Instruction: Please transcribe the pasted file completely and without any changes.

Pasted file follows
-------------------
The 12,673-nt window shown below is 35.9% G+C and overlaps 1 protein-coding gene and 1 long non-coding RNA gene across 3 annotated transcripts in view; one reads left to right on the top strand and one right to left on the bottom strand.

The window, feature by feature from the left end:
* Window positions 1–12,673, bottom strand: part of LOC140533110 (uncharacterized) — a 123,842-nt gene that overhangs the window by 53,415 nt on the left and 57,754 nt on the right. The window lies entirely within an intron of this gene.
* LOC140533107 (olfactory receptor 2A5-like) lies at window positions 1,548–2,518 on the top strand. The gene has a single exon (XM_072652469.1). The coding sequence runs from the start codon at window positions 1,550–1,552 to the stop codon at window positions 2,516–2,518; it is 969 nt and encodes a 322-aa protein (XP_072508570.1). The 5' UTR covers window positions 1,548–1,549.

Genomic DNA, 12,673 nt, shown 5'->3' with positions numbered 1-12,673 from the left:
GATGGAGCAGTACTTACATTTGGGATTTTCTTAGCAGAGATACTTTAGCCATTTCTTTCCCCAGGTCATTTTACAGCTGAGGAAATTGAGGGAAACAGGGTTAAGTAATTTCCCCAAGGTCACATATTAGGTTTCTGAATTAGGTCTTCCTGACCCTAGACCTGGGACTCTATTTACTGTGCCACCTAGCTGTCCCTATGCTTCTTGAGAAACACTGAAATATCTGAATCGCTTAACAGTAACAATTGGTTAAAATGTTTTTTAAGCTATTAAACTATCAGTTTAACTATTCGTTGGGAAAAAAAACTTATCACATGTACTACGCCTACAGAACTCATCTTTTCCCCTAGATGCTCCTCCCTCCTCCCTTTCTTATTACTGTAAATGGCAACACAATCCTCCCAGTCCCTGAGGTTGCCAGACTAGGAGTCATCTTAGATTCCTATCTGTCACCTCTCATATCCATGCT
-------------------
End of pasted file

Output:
The 12,673-nt window shown below is 35.9% G+C and overlaps 1 protein-coding gene and 1 long non-coding RNA gene across 3 annotated transcripts in view; one reads left to right on the top strand and one right to left on the bottom strand.

The window, feature by feature from the left end:
* Window positions 1–12,673, bottom strand: part of LOC140533110 (uncharacterized) — a 123,842-nt gene that overhangs the window by 53,415 nt on the left and 57,754 nt on the right. The window lies entirely within an intron of this gene.
* LOC140533107 (olfactory receptor 2A5-like) lies at window positions 1,548–2,518 on the top strand. The gene has a single exon (XM_072652469.1). The coding sequence runs from the start codon at window positions 1,550–1,552 to the stop codon at window positions 2,516–2,518; it is 969 nt and encodes a 322-aa protein (XP_072508570.1). The 5' UTR covers window positions 1,548–1,549.

Genomic DNA, 12,673 nt, shown 5'->3' with positions numbered 1-12,673 from the left:
GATGGAGCAGTACTTACATTTGGGATTTTCTTAGCAGAGATACTTTAGCCATTTCTTTCCCCAGGTCATTTTACAGCTGAGGAAATTGAGGGAAACAGGGTTAAGTAATTTCCCCAAGGTCACATATTAGGTTTCTGAATTAGGTCTTCCTGACCCTAGACCTGGGACTCTATTTACTGTGCCACCTAGCTGTCCCTATGCTTCTTGAGAAACACTGAAATATCTGAATCGCTTAACAGTAACAATTGGTTAAAATGTTTTTTAAGCTATTAAACTATCAGTTTAACTATTCGTTGGGAAAAAAAACTTATCACATGTACTACGCCTACAGAACTCATCTTTTCCCCTAGATGCTCCTCCCTCCTCCCTTTCTTATTACTGTAAATGGCAACACAATCCTCCCAGTCCCTGAGGTTGCCAGACTAGGAGTCATCTTAGATTCCTATCTGTCACCTCTCATATCCATGCT